It's not often that two ends of the cotton supply chain get together, but it did last week in the Macquarie Valley when growers and processors played host to more than a dozen cotton brand and retail representatives for two days.
"From an industry viewpoint we are so far apart from each other and there are so many bits in the middle, but when we do connect something really magical happens," said Cotton Australia supply chain manager, Brooke Summers.
During this first visit to the Central West region's cotton growing fields members of the garment industry, people from major brands and retail chains and stores took, the opportunity to inspect Auscott Cotton gin and fields at Warren, and walk through the paddocks that are currently being picked at the Browning Family's Narramine Station, Narromine.
Ms Summers, who has been with Cotton Australia for nearly 20 years, began her career in a communications role. Five years ago the organisation began more indepth talking a bit further down the supply chain so she was handed the task of initiating discussion with brands and retailers to use more cotton in their supply chain.
"Also just as important, not exclude Australian cotton on the basis of sustainability, transparency or traceability which is becoming more and more important to brands and retailers, especially globally," Ms Summers said.
"This is the fifth year we have taken representatives out to our growers as we believe the best way to show our clients where their fabric begins, is to have them meet the farmers."
For the past four years tours have been at Narrabri in day trips.
This year 26 people, 12 of which were brand and retailer representatives took part on the overnight stay in Macquarie Valley for the first time.
"Macquarie growers are seriously good people and they were absolutely superb showing our party what cotton growing is all about," Ms Summers said. "They answered all questions and visitors could see how open and transparent our industry is.
"They just came away completely blown away with the innovation in this industry, the way we collaborate, and by how open we are and what we have been able to achieve by way of sustainability.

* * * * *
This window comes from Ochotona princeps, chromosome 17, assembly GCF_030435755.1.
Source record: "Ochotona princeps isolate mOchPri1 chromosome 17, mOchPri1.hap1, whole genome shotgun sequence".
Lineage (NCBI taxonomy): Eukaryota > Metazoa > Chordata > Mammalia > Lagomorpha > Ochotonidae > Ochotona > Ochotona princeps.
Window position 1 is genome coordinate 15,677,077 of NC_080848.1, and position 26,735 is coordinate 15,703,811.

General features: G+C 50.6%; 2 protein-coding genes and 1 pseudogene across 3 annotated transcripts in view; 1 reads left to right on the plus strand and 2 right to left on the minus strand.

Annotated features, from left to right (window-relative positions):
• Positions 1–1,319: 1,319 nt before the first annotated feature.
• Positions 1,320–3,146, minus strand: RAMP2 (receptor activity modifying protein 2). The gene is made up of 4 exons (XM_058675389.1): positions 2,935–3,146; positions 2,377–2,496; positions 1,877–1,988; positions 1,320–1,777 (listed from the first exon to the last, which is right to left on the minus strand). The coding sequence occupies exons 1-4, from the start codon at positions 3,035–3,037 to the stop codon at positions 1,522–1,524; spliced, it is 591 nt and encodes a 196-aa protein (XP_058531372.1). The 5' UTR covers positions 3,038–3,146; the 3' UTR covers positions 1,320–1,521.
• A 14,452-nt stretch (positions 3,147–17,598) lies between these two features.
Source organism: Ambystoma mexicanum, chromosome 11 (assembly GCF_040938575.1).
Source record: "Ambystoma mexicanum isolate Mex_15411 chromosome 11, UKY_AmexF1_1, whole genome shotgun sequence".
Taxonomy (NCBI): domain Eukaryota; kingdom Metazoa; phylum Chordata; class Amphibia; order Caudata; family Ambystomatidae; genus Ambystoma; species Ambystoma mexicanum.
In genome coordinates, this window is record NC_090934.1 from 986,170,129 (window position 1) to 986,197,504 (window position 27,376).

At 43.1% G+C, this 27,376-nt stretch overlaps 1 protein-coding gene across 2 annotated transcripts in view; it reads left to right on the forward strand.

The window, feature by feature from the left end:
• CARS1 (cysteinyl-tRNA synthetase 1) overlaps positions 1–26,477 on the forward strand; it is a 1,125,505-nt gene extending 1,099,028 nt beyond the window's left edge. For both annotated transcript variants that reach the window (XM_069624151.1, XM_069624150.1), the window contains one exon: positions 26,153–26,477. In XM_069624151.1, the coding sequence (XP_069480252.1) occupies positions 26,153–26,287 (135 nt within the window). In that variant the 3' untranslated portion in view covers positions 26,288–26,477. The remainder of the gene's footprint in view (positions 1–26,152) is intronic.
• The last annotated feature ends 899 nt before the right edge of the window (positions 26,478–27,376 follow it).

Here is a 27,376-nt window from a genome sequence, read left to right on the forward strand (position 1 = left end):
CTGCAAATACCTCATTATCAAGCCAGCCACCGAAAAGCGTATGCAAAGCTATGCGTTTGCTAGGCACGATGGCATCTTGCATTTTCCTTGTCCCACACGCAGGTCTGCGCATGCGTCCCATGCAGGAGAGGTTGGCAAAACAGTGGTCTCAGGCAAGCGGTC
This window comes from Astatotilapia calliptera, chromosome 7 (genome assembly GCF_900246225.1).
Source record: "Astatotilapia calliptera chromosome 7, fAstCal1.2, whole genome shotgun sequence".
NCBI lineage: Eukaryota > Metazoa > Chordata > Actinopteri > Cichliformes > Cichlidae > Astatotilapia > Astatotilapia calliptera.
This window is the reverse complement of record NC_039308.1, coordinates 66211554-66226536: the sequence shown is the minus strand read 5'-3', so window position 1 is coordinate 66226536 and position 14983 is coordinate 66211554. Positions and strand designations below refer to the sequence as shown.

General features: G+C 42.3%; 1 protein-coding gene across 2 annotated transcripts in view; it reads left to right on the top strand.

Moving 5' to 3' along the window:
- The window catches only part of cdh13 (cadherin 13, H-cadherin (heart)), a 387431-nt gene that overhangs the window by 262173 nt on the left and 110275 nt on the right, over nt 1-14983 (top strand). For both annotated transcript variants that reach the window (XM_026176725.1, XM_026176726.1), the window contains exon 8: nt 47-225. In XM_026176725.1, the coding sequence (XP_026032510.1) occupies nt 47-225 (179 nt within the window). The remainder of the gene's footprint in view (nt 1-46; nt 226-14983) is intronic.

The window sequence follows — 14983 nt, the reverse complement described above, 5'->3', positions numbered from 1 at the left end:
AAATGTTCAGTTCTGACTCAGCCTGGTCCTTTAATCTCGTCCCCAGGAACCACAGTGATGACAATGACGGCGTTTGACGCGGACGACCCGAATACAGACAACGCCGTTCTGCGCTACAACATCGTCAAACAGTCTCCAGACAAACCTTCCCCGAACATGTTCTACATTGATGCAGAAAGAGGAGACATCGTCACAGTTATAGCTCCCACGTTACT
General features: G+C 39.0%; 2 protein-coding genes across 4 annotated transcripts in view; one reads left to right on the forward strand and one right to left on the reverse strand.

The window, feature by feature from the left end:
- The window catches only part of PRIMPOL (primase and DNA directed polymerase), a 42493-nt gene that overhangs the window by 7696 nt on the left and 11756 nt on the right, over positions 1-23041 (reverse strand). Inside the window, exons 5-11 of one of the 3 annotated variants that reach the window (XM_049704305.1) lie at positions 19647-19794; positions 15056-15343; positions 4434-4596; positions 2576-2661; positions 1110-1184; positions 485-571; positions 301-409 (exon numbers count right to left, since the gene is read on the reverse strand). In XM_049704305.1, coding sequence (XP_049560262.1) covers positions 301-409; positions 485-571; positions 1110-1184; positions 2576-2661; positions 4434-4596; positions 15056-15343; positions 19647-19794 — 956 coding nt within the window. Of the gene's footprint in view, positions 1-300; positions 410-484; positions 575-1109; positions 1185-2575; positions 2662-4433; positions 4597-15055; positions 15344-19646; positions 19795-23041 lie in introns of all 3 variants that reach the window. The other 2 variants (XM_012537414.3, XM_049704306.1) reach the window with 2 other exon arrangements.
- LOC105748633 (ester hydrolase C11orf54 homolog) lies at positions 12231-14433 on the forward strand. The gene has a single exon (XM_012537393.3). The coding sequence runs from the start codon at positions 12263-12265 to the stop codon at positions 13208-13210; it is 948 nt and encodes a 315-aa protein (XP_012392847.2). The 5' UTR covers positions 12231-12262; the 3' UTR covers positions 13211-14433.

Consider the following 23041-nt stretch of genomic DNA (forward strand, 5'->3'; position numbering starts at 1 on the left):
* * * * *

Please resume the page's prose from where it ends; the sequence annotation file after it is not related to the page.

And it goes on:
"It was so successful because the manufacturing and retail industry people could meet and put faces to our growers' industry."
Farmers took the guests out to a barbecue dinner and camp fire at Amanda Thomas and family's Glebe Island on Gunningbar Creek, Warren, meeting with locals and Aboriginals who performed the "Welcome to Country" prior to traditional dances.
A local octogenarian farmer Tony McCalary, who funded the Warren Aboriginal Youth Foundation to help local kids into employment, was also among guests.
Ms Summers said he was one of the first cotton farmers in the region who set up after Auscott and told of the social story of cotton.
"Cotton growers contribute huge amounts for their local communities but don't really talk about it enough," she said.
"We also drove past pink bales in paddocks, big round bales covered with pink wrap that have been donated by growers to the McGrath Foundation to support regional breast cancer nurses."
The party had an inspection of Auscott's cotton gin at Warren and on the second day a tour of the Browning family's Narromine Station cropping property.
Jodi Browning and son, Billy, have also been very successful in dryland farming having won the Suncorp Bank/Agricultural Societies Council Dryland field wheat regional competition on two occasions.
"Apparently they have 19 immediate neighbours, so their farming practices are beyond expectation," Ms Summers said.
"Some of these brands and retailers on the tour are already sourcing Australian cotton while some are wanting to source it and I have received a couple of emails already asking how do they get going."
This season 20,000 hectares of cotton was planted in the Macquarie Valley and picking is still on the go with early predictions of growers gaining close to 11 bales per hectare. All up in NSW 132,400ha of irrigation cotton was planted while there was another 92,730ha of dryland crop planted.
The average yield for irrigated crop so far this year is 9.7 bales/ha with from zero to 2 b/ha the dryland yield. Many dryland crops will not be harvested this year as they have failed from the drought.
Crops with yields above 0.75b/ha are economic but anything less has been let go.